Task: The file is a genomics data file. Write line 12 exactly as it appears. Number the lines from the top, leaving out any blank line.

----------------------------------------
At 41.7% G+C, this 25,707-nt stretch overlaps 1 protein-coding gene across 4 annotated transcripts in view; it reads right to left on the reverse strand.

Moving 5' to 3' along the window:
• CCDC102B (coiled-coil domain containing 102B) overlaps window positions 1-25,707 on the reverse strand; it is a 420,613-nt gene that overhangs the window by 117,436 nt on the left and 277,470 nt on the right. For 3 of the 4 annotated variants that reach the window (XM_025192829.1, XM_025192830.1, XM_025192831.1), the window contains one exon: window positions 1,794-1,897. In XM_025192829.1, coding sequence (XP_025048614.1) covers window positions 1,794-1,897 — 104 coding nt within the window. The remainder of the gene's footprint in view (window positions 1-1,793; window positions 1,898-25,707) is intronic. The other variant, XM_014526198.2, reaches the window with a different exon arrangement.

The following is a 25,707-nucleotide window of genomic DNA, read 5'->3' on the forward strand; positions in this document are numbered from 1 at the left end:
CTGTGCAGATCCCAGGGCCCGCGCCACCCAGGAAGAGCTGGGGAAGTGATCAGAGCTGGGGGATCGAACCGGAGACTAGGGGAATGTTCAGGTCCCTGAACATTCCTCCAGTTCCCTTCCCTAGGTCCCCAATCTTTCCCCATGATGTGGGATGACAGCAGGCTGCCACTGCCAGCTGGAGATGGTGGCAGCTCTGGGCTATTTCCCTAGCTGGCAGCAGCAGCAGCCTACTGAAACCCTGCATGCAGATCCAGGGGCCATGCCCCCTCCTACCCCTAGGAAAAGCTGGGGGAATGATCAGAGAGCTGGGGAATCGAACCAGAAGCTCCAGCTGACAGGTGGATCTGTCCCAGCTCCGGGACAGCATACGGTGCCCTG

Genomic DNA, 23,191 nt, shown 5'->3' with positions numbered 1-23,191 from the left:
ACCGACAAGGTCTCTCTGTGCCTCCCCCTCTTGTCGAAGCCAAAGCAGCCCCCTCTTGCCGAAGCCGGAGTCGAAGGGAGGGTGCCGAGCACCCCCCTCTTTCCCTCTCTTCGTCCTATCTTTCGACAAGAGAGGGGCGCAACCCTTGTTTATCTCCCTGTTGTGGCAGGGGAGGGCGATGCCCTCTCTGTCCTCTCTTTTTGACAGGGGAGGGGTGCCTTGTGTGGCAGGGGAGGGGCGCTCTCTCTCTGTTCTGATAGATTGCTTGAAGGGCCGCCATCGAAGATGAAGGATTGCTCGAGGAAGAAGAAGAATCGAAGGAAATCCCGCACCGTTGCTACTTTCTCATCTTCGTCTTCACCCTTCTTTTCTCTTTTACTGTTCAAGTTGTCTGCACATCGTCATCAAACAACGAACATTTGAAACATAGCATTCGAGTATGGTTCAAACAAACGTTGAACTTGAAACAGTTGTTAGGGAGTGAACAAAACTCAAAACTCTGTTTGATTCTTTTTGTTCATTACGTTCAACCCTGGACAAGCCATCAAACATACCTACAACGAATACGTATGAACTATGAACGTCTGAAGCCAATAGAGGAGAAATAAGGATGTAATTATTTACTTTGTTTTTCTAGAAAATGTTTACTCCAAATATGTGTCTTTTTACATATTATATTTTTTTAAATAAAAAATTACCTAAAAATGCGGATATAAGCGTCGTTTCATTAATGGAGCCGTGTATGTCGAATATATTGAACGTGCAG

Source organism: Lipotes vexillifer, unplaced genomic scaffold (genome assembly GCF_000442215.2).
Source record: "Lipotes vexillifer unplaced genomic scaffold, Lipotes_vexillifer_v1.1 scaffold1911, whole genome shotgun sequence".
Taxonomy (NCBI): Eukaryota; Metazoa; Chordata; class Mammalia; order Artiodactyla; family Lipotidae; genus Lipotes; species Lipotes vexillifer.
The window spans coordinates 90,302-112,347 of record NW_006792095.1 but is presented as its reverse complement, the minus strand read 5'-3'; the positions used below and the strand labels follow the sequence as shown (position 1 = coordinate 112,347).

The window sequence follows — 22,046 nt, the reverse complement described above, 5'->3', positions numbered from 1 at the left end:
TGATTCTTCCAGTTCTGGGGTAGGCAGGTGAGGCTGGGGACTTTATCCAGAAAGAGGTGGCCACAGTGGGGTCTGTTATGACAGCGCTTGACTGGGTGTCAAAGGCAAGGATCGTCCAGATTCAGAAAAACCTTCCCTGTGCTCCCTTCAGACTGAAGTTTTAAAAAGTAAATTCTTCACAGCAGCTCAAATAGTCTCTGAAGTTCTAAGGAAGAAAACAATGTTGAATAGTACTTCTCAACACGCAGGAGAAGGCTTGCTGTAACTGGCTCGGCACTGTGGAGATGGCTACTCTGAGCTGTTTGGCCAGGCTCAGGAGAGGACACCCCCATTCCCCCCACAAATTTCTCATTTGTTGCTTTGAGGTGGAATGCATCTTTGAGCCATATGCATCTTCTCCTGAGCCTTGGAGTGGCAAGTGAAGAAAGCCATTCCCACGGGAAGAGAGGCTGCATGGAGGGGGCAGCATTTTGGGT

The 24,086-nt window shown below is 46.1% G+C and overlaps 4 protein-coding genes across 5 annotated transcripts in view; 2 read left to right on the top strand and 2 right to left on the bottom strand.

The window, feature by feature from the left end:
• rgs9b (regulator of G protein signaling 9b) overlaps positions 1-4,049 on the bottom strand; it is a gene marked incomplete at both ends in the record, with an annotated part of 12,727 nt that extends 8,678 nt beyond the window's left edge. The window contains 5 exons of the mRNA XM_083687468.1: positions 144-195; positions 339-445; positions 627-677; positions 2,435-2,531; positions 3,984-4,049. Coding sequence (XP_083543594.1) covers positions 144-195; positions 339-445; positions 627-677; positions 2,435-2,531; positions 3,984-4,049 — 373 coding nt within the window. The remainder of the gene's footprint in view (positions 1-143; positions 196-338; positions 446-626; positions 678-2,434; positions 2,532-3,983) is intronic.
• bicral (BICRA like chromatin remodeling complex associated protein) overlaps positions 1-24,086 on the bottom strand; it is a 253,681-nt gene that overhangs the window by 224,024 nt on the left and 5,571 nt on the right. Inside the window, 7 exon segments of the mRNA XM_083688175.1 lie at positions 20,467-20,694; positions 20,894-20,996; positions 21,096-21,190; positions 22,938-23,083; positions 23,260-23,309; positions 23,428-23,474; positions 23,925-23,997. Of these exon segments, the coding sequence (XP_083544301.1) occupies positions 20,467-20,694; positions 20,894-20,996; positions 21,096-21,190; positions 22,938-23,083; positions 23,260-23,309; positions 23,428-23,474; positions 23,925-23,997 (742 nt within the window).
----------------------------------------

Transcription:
The window sequence follows — 22,046 nt, the reverse complement described above, 5'->3', positions numbered from 1 at the left end: